Londonstani

Feb. 3rd, 2012 01:02 pm
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A few years back Gautam Malkani's novel Londonstani generated some controversy. A novel about desi culture (young people of Indian and Pakistani descent) in the UK, it was expected to be a big hit -- the advance paid for it was immense -- but it died a sad and lonely death on bookshelves.

Anyway, I saw a copy and thought it looked interesting, a mix of the familiar (part crime novel, part coming of age story, etc) with the not so familiar (desi culture). And now, having read it, well, I'm not sure what to think. At times the vernacular used by the characters,mixing UK slang, Jamaican slang, words in different Asian languages, put me in mind of a cross between Irvine Welsh's use of Scottish dialect and Anthony Burgess's nadsat slang in A Clockwork Orange, and I thought we were going somewhere with a bit of literary ambition. Then the plot started kicking in and it felt more like a gang crime thriller. Then the commentary on desi and immigrant culture issues made it seem like a work of social commentary. Then the romance and other elements made it seem like a YA problem novel.

And then the twist ending... well, I'm going to spoil it.


The narrator is a white kid of English ancestry, a desi wannabe. Which instantly casts all of the social commentary in a very different light. All of the stuff about how the young kids are making themselves much more Muslim, Sikh, or Hindu than their parents, how they're consciously rejecting the goal of integrating into society, all the stuff about how horribly sexist the young men are, all of that stuff -- it's all coming from white, English people. I was left wondering what Malkani meant me to think -- were those critiques still valid because the book was written by a member of the group being critiqued, or was he devaluing the critique by making it the view of outsiders?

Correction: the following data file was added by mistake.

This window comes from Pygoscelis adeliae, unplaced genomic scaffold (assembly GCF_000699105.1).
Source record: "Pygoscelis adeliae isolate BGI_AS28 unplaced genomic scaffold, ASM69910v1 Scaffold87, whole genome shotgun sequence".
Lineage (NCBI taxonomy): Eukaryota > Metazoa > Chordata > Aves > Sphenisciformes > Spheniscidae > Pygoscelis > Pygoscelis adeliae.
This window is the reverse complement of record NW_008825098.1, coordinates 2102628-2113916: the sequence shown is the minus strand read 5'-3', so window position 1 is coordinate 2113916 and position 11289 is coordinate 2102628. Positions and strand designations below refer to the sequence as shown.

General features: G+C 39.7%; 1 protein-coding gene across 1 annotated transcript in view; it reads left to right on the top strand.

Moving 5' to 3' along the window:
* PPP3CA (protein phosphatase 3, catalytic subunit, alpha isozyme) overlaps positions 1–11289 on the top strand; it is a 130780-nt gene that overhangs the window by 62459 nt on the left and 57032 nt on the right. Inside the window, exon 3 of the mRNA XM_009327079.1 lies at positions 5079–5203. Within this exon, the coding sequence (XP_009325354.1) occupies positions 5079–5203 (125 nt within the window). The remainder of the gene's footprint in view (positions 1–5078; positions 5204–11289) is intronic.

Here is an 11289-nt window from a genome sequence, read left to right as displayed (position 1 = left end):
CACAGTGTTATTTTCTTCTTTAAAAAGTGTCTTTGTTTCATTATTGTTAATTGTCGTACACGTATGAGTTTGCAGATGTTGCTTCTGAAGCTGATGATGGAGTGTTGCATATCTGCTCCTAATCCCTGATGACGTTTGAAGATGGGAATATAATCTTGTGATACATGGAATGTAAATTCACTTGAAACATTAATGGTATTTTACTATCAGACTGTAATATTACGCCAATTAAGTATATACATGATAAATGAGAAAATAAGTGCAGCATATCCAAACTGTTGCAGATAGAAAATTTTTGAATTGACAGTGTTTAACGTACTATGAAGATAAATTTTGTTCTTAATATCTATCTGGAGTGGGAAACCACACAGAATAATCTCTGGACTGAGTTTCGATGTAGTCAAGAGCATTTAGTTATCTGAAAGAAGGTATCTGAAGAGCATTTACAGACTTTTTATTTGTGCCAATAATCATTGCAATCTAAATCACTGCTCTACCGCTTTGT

Ultimately, it's hard to tell what the writer intended with this one. Was it just a big, ambitious book that got out of the author's control and didn't get the editing it needed? Did Malkani really know what he was trying to do and say with this novel?

Overall... it's often entertaining, it's interesting, but ultimately it's too much of a mess to really recommend.

Date: 2012-02-04 12:31 am (UTC)
From: [identity profile] steve-mollmann.livejournal.com
I had a friend just read this, actually. (He studies literature where languages are mixed.) He liked it a lot; it sounds interesting to me.

Date: 2012-02-04 01:38 am (UTC)
From: [identity profile] steve-roby.livejournal.com
One of the odd things about the book -- to me, at least, it may well be accurate -- is how much of the characters' language (rudeboy, rasclat, etc) is from Jamaican slang, as if they've been listening to dancehall reggae instead of bhangra. There are a few Indian words and phrases used occasionally (and defined in a glossary), but the Jamaican thing is always there in their dialogue. But then that seems to be fairly widespread in UK youth culture, judging by posts on places like dubstepforum.

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